What I learned from an exclusive play on Dirt Rally 2.0
DriveTribe was invited down to the Red Bull Gaming Sphere in London to gain exclusive access to Codemasters' latest rally simulator
It's forever startling how many games Codemasters manages to pump out each year and its latest offering looks to be up there with its best. Dirt Rally 2.0 is a hotly anticipated rally sim that aims to be the most authentic experience on the market, differentiating itself away from Dirt 4 by being much more of a sim than an arcade-style game.
It's due out in February 2019 but DriveTribe was invited down to the Red Bull Gaming Sphere in London to get exclusive access to the game. Taking to a sim rig, I was given the chance to test out a little stripped-out Volkswagen Golf along the game's New Zealand stage whilst also being shown footage of some of the other stages that Codemasters has explored with its coveted rally title.
Sit back and let me take you through what I gathered from my brief time with this potentially market-topping game.
The Argentina stage looks stunning
Although I was restricted to the New Zealand stage (I set a time of 8:24 if any of you guys fancy challenging me come February), the trailer that announced the coming of the game showed an all-new stage that looks truly spectacular.
Dirt Rally 2.0 will include Argentina, with numerous rocky outcrops and barren terrain that should be even more moving from the cockpit of whatever car you dare pick for the challenge.
For the trailer, the marketing guys at Codemasters opted for an Audi Sport Quattro, with its five-cylinder turbocharged engine whooping and roaring its way around the clifftops. I cannot wait to send a bit of Group B magic down that stage when we get our hands on the full game.
It seems much easier to control than Dirt 4, and that's a good thing
Dirt 4 was a favourite in the DriveTribe office last year, with the more arcade-y game providing plenty of time trial banter on our gaming rig. For a sim racing nerd like myself however, 2.0 has come along and showed me exactly how a rally sim experience should be.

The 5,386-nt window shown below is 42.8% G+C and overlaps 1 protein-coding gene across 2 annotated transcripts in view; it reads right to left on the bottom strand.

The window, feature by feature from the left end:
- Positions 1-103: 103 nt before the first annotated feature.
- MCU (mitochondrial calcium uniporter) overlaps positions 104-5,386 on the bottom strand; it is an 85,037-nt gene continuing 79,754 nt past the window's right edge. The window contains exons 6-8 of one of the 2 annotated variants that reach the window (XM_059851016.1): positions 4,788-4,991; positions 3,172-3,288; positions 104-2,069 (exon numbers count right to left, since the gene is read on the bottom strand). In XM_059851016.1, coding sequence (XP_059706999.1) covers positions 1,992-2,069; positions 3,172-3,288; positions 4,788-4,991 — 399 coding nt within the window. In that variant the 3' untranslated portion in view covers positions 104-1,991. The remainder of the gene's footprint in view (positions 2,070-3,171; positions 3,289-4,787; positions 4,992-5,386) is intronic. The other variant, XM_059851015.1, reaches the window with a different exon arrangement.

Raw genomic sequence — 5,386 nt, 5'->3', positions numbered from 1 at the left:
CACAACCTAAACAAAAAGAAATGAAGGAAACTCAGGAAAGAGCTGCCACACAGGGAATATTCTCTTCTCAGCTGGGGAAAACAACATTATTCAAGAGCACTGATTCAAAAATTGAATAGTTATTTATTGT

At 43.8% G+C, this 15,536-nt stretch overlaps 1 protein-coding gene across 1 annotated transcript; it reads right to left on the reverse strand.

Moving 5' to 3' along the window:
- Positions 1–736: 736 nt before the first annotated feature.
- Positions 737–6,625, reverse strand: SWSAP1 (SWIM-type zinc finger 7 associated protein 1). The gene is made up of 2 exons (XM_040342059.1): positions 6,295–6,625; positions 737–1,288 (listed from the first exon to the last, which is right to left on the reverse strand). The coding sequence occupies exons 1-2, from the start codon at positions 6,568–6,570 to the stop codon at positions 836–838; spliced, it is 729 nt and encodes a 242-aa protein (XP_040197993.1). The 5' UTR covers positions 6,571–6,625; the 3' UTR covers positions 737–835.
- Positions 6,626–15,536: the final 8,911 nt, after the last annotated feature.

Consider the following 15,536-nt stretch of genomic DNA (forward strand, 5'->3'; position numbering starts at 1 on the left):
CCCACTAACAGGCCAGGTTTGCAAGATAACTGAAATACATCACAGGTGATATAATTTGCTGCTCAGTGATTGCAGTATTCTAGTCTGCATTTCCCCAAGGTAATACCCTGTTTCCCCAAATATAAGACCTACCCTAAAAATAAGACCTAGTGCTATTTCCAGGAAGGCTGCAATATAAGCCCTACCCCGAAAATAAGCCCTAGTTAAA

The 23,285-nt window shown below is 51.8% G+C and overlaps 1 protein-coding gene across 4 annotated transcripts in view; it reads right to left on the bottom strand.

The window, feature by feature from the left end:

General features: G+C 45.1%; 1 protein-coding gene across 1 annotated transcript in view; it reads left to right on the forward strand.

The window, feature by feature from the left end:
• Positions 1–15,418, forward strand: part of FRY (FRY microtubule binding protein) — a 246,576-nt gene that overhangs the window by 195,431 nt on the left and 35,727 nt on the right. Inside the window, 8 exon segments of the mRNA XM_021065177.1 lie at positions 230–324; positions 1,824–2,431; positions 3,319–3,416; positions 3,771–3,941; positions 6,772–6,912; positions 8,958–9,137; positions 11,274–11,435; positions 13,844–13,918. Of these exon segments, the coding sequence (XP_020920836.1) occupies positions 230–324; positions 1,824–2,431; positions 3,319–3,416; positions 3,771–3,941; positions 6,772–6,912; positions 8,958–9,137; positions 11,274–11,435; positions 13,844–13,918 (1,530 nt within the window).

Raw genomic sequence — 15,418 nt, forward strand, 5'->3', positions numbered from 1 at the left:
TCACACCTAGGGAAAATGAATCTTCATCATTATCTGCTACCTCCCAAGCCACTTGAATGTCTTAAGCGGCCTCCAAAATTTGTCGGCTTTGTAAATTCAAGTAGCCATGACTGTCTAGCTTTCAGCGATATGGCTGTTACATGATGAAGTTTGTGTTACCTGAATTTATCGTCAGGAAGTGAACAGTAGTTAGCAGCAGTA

No unpredictable snaps of oversteer out of nowhere and horrid, unrelenting understeer which you can't feel at all – 2.0 is much more tactile and intuitive, meaning that the car does exactly what you want, giving you the ability to judge when you're about to understeer off into a rock and need to slam on the anchors. Coming from a Project Cars 2 addict, the game at this stage certainly meets my standard of realism due to the feedback from the simulated surfaces, rewarding me so much more than an arcade game.
The opening Golf is an absolute hoot
To kick off the game, we were given the handsome little Volkswagen Golf MkII for some plain and simple front-wheel drive hooliganism. Although it may not have the drama of something as insane as a Lancia Delta S4 or MG Metro 6R4, in terms of learning and getting used to the game's dynamics, the little VW was bloody fantastic.
I was definitely missing a handbrake which meant I couldn't rotate the car as much as I'd like but the Golf loved getting on the throttle early and could be sent into a really nice rhythm even on the trickiest bits of track with a bit of momentum driving.
You can't try too hard with it otherwise it'll understeer you into rock wall but introduce some pre-emptive nose positioning and this car could be the ultimate learning tool when you first get the game.
Tyre wear is now a thing
Once only kept to the likes of Codemasters' F1 games, tyre degradation has now been implemented into Rally 2.0.
Along with a choice of different compounds depending on the conditions, this feature will bring tactics and strategy into the game like never before and could make for some hilarious stages if you get the tyre choice wrong.
Also, the stage surfaces will be ever-changing depending on where you are sitting in the running order. In real life rallying, the loose surface will be shifted to the outside of the road having being sprayed there by the other cars. That can make the outside of a corner extremely slippery which – when combined with worn tyres – could lead to an unexpected trip into the undergrowth.
What do you think about what you've seen of the game so far? Will it be a title that you'll spend your hard earned cash on next year? Will it swipe aside the current V-Rally and WRC games? Comment with your thoughts below!